Adventist Helps Cambodian Refugees to Health
Pamphlet aims at mercury warning, education
BY ELIZABETH LECHLEITNER, Editorial Assistant, Adventist News Network
n Cambodia, small talk -- much like life in the monsoon-drenched Southeast Asian country -- is mired in the rice fields. Locals are likely to ask each other, "How's your crop this year?" Not so for the nearly 20,000 Cambodian refugees resettled along the fish-rich Sacramento-San Joaquin river delta. Here, "How're your kids doing in school?" is a conversational gambit.
"Over the years, Cambodians have had more and more problems with their kids. So many of these kids are not very successful in school -- they are dropping out, joining gangs," says Sophat Sorn, himself a Cambodian immigrant, community social worker and a Buddhist-turned-Seventh-day Adventist pastor in Stockton, California.
Sorn says health and environmental researchers in California, trawling for an explanation beyond delinquency, discovered a link between learning and memory problems and a mercury-contaminated diet. In 2004, Sorn and a group of volunteers began distributing pamphlets throughout the region, warning Cambodians of the delta's mercury-laden fish.
HEALTH MESSAGE: Buddhist-turned-Adventist pastor Sophat Sorn hands out pamphlets to fellow Cambodian refugees in Stockton, California, warning them of the harmful mercury levels in many delta-area fish, which have been linked to learning and memory problems. [photos: Shannon Sorn/ANN]
On the front of each blue pamphlet, bold yellow lettering reads "Protect your health; Eat better fish." Inside, there's information on the link between memory loss and contaminated fish, how many fish are safe to eat, and a map of the delta indicating the tainted waterways.
The Port of Stockton, Sorn explains, is under a “fishing advisory,” but most native Khmers -- many of whom are subsistence fishers -- grew up reeling supper from the muddy Mekong to no ill effect and find it hard to believe the deceptively clear port is teeming with pollutants. With the pamphlets, printed in the Khmer language, Sorn hopes the Cambodians will learn to catch cleaner fish and raise healthier families.
"It's very strange information to them, you know, and they kind of resist the message at first. But we keep talking to them -- always very friendly," Sorn says. "We explain to them that sometimes in Cambodia we don't have any way to test the water, but here they do. Then they start to really listen. They tell us, 'Wow, we had no idea these fish could be bad for us.'"
Mercury, PCBs and pesticides leaking into the Port of Stockton, Sorn says, have accumulated to toxic levels in the area fish, which are ubiquitous in Cambodian cuisine.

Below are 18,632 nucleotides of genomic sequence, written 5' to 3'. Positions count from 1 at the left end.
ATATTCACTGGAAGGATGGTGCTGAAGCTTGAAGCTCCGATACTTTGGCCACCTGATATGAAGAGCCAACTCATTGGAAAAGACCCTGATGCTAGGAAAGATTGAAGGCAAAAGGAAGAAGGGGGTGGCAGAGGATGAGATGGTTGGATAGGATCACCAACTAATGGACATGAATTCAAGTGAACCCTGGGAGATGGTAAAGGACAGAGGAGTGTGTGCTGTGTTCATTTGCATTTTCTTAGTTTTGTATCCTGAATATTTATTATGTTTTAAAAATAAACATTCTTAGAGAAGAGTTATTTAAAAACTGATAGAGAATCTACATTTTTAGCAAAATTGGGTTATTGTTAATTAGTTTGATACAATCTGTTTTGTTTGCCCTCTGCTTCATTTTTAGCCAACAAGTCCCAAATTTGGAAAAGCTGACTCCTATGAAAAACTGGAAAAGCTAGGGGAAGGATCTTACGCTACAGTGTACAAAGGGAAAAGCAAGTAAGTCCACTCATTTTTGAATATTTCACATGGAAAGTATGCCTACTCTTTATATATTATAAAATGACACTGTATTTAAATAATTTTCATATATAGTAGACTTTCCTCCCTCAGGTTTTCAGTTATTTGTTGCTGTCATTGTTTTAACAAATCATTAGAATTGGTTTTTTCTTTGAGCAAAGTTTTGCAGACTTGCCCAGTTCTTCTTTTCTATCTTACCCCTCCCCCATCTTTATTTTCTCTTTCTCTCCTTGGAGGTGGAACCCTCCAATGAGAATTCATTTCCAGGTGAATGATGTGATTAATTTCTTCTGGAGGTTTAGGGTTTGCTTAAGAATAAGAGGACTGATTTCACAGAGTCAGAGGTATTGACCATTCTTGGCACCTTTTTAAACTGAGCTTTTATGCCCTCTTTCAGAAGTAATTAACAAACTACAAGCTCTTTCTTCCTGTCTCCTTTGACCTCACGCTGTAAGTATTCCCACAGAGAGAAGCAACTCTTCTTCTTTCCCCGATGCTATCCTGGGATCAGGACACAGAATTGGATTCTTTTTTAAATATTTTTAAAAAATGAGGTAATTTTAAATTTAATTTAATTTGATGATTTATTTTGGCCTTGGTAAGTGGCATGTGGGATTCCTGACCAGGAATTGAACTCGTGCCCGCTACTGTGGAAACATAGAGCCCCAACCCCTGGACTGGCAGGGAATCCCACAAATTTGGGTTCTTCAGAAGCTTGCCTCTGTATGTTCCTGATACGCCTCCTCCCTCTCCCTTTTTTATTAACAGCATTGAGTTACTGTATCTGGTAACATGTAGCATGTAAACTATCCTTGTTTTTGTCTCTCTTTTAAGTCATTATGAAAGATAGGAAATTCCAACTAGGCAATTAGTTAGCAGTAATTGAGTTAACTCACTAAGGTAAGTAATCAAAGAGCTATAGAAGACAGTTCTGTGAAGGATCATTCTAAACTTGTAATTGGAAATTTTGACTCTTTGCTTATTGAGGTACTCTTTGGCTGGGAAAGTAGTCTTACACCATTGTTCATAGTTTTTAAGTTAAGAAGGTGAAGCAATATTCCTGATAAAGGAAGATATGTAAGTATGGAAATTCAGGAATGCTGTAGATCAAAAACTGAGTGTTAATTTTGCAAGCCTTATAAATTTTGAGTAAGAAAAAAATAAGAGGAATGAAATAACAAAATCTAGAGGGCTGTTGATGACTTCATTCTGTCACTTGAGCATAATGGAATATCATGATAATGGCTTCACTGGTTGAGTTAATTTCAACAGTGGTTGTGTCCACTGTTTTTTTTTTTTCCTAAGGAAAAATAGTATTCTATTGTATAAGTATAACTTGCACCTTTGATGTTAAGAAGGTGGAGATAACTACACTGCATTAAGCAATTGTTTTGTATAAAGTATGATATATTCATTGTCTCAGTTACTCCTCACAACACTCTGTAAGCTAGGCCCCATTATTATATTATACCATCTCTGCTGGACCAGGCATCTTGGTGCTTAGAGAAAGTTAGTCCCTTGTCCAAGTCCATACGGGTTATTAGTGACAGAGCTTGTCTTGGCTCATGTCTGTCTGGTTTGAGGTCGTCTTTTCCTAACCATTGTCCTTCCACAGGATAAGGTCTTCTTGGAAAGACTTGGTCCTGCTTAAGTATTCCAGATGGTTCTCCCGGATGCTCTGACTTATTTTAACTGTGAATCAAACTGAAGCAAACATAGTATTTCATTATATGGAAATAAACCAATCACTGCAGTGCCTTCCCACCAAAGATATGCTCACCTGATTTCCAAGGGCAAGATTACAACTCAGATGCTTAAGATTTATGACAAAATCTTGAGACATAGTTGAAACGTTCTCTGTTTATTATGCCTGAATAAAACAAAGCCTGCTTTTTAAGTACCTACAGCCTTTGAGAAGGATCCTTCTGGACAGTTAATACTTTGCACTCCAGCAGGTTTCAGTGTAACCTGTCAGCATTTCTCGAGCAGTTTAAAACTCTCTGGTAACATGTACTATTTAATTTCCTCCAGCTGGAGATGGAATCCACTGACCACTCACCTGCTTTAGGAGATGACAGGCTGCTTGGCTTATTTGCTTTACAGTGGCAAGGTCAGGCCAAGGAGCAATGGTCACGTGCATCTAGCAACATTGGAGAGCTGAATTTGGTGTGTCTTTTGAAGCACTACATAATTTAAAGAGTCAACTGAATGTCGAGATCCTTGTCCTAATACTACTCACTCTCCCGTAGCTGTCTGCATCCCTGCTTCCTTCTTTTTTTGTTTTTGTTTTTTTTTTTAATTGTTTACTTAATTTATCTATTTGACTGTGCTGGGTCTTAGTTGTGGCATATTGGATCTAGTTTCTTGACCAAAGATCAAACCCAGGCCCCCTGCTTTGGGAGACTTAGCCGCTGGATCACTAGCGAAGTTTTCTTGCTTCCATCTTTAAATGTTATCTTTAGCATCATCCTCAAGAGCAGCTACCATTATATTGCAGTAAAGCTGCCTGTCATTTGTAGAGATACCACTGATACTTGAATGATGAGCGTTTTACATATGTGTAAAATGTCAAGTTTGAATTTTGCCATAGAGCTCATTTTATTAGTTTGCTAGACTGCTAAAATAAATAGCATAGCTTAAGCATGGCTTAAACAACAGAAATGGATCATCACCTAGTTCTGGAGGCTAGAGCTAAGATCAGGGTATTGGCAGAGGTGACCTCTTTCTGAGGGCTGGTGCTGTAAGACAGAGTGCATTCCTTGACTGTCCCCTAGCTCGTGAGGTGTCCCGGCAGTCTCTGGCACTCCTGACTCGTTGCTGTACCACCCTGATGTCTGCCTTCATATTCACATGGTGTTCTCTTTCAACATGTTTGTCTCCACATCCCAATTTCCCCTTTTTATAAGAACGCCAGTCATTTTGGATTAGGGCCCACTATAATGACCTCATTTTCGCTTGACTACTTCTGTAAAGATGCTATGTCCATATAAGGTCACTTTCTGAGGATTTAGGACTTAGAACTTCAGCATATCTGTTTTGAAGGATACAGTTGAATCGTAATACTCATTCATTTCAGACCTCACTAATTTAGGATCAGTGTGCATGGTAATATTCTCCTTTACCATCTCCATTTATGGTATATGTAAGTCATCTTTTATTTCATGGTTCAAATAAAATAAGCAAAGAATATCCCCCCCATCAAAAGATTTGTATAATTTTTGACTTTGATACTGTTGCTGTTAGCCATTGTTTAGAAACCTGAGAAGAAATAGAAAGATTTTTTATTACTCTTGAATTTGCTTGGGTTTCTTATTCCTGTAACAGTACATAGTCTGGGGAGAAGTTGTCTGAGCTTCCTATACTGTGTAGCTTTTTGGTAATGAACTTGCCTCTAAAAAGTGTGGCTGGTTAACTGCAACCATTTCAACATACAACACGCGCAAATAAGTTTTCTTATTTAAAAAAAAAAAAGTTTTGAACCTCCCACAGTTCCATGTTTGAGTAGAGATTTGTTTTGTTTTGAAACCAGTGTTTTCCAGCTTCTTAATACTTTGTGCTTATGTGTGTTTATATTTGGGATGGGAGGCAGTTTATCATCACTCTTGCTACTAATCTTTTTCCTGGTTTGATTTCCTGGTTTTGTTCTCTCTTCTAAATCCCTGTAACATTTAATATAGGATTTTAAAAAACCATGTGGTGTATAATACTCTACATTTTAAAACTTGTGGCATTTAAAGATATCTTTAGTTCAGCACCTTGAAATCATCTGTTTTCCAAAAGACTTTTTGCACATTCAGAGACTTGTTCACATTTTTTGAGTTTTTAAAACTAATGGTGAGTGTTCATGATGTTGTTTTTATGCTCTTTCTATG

"We had all these people eating fish two or three times a day, you know, where officials were recommending only eating them one or two times a month," Sorn remembers.
"When Cambodians see the sign that says, 'Don't eat the fish you catch here,' they interpret this to mean that the fish a few feet away are fine," says Sovanna Koeurt, director of Asian Pacific Self-development and Residential Association and a member of the Stockton Adventist Cambodian Group Sorn pastors.
"The water looks clean to them, so they don't believe the fish are bad." They're especially wary of warnings from government officials, Sorn says.
‘CLEAR’ PERIL: For Cambodian subsistence fishermen, years of fishing from the muddy Mekong skew their assessment of the deceptively clear Sacramento and San Joaquin rivers. They often continue fishing a few feet down from "no fishing" signs posted by Stockton city officials.
The suspicion, he adds, is understandable -- most Cambodian refugees survived the barbaric Pol Pot regime, which was responsible for at least 1.5 million deaths from execution, forced labor and starvation. "If they don't know you and trust you, they won't listen," Sorn says.
Sorn, who grew up in a Buddhist subsistence farming family in Cambodia, joined the Republican army fighting the Khmer Rouge in 1971 at age 18. When the Republic fell to Pol Pot in 1975, Sorn landed in a forced labor camp. Later, Sorn and his family fled to a Thai-Cambodian refugee border camp to escape fate in Cambodia's Killing Fields."
Eight years later, Sorn and his family were accepted for refugee relocation by the United States government and immigrated to California in 1991. He enrolled in community college, and was soon tapped by the local government to work with the Cambodian community in Stockton.
"I got to know a lot of people in the community, you know? I got to earn their trust," Sorn says. He founded United Cambodian Families, a local non-profit organization, in 2000, and has received recognition for his community service from the Blue Cross of California, the U.S. Congress and, this month, from the California Department of Public Health and Environmental Health Investigation Branch.
Over the past three years, Sorn and local volunteers have distributed the pamphlets to several thousand Cambodian refugees living in five different communities in the Stockton region. "This year, I delegate," he says. As program producer for Adventist World Radio programming broadcast from Guam, Sorn is busy translating news and information to an estimated 15 million Cambodian listeners.
"We want everybody to know, not just about the mercury in the fish, but also about Jesus," he says, adding that his motto, as a self-described "shy guy," is, "Don't talk much -- do much."